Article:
FoodSci_p054
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- Less Details
Time Required Long (2-4 weeks)
Prerequisites You will need access to a refrigerator, a stovetop, and an oven.
Material Availability Specialty items are required. See the Materials and Equipment list for details.
Cost Low ($20 - $50)
Safety Minor injury is possible. Adult supervision is required. Since the sodium phosphate dibasic is not a food-grade substance, do not eat any of the resulting processed cheeses.
Science Fair Project Idea
thumbnail "Plastic made from milk" —that certainly sounds like something made-up. If you agree, you may be surprised to learn that in the early 20th century, milk was used to make many different plastic ornaments —including jewelry for Queen Mary of England! In this chemistry science project, you can figure out the best recipe to make your own milk plastic (usually called casein plastic) and use it to make beads, ornaments, or other items. Read more
Chem_p101
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- Less Details
Time Required Very Short (≤ 1 day)
Prerequisites None
Material Availability Readily available
Cost Very Low (under $20)
Safety This science project uses hot liquids. Adult supervision and/or help is needed.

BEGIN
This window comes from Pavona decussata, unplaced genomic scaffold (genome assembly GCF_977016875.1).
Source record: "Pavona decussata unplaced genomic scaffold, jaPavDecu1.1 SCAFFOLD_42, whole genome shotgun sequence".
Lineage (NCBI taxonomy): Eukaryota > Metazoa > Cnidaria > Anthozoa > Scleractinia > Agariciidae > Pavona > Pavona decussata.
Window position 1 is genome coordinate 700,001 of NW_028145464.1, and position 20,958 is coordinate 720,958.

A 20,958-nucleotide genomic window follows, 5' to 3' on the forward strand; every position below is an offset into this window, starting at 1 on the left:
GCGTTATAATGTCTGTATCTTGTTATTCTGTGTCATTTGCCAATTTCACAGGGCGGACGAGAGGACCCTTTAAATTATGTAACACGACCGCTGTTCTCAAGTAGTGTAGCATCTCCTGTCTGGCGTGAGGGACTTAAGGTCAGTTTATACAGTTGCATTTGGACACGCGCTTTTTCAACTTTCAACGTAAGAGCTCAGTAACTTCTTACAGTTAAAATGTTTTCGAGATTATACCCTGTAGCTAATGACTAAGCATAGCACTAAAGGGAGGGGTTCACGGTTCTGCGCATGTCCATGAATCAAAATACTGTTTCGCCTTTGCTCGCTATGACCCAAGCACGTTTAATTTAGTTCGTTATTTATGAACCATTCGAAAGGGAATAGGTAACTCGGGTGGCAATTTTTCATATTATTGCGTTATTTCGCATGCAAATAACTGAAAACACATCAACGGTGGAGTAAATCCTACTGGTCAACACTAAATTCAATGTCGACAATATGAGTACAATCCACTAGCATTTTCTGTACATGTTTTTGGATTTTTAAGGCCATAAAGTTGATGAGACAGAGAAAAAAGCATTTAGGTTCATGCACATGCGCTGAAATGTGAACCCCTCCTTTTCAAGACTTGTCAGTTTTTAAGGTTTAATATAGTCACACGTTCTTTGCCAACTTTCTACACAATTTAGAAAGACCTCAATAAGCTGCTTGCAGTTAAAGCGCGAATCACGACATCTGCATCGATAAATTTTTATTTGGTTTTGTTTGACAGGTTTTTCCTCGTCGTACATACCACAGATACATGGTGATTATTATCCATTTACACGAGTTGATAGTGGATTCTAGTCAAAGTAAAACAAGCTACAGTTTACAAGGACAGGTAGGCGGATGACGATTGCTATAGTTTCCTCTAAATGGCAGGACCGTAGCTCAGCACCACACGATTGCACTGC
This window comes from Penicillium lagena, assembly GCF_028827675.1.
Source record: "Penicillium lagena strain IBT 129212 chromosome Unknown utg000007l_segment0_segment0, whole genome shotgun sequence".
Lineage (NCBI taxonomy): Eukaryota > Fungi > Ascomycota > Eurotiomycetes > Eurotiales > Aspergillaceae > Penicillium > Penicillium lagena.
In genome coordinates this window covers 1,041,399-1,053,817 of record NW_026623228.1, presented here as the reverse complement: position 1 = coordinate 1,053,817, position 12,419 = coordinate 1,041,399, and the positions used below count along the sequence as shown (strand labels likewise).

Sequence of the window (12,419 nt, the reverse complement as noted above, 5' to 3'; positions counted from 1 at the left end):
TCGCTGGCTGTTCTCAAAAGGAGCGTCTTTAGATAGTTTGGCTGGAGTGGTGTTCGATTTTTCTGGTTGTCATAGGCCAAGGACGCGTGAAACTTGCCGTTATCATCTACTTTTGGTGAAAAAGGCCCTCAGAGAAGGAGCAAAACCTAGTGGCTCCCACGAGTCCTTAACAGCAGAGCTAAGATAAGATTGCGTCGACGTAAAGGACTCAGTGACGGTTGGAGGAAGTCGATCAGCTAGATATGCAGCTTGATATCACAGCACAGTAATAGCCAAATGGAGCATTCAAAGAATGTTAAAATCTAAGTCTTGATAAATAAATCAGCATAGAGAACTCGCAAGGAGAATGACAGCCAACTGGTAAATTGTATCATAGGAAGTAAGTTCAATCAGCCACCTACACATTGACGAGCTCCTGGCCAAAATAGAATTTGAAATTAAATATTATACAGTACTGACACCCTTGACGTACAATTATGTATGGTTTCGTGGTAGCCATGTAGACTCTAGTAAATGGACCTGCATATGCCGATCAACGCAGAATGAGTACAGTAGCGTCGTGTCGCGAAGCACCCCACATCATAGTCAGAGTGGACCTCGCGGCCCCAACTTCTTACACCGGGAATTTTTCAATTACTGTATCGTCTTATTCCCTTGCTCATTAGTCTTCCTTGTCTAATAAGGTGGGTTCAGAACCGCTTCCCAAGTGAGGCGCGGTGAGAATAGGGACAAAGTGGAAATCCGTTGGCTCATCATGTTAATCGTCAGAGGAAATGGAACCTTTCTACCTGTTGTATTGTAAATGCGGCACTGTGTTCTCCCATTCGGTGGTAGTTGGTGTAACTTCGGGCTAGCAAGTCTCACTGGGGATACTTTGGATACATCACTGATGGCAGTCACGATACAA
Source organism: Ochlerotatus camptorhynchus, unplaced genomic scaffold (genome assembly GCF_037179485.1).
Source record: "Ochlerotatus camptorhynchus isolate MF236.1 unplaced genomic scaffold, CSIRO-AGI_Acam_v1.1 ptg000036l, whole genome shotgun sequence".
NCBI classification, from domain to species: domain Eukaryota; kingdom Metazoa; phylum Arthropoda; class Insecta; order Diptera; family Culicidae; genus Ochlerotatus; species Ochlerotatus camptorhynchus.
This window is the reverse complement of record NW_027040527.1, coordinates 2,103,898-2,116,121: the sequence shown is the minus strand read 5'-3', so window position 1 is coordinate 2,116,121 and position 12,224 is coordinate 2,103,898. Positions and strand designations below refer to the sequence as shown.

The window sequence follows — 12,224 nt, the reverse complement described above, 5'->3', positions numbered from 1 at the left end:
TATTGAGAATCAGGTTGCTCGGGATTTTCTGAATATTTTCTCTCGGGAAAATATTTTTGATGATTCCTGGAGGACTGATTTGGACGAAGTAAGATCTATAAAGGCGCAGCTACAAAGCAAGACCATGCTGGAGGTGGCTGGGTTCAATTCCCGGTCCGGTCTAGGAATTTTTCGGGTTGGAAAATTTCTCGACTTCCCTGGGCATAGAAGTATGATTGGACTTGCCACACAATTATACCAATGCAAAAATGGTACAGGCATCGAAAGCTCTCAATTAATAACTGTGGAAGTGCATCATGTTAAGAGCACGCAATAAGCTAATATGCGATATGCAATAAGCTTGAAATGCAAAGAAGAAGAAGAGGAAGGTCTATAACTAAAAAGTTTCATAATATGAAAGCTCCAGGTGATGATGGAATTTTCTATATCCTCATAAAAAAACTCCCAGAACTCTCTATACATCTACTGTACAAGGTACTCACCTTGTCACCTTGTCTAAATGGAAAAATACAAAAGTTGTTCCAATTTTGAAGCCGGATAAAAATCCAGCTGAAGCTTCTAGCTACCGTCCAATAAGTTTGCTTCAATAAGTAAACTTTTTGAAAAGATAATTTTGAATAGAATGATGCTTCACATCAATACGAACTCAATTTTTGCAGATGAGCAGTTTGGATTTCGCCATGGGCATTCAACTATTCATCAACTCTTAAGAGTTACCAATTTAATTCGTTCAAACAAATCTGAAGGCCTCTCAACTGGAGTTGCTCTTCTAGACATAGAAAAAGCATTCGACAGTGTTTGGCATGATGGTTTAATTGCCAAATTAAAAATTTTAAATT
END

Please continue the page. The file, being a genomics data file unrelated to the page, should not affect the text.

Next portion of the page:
Science Fair Project Idea
thumbnail Forget drinking your juice. Instead, try snacking on it! Use the steps and recipes in this food science project to transform drinks into semi-solid balls that pop in your mouth. The technique is called spherification and it is part of a larger food science trend called molecular gastronomy— but we just call it yummy science! Read more
FoodSci_p074
+ More Details
- Less Details
Time Required Short (2-5 days)
Prerequisites None
Material Availability Chemicals need to be specially ordered. See the Materials and Equipment list for details.
Cost Average ($40 - $80)
Safety Adult supervision may be needed for using a blender. All chemicals in this science project are safe to handle and eat (they are common food additives).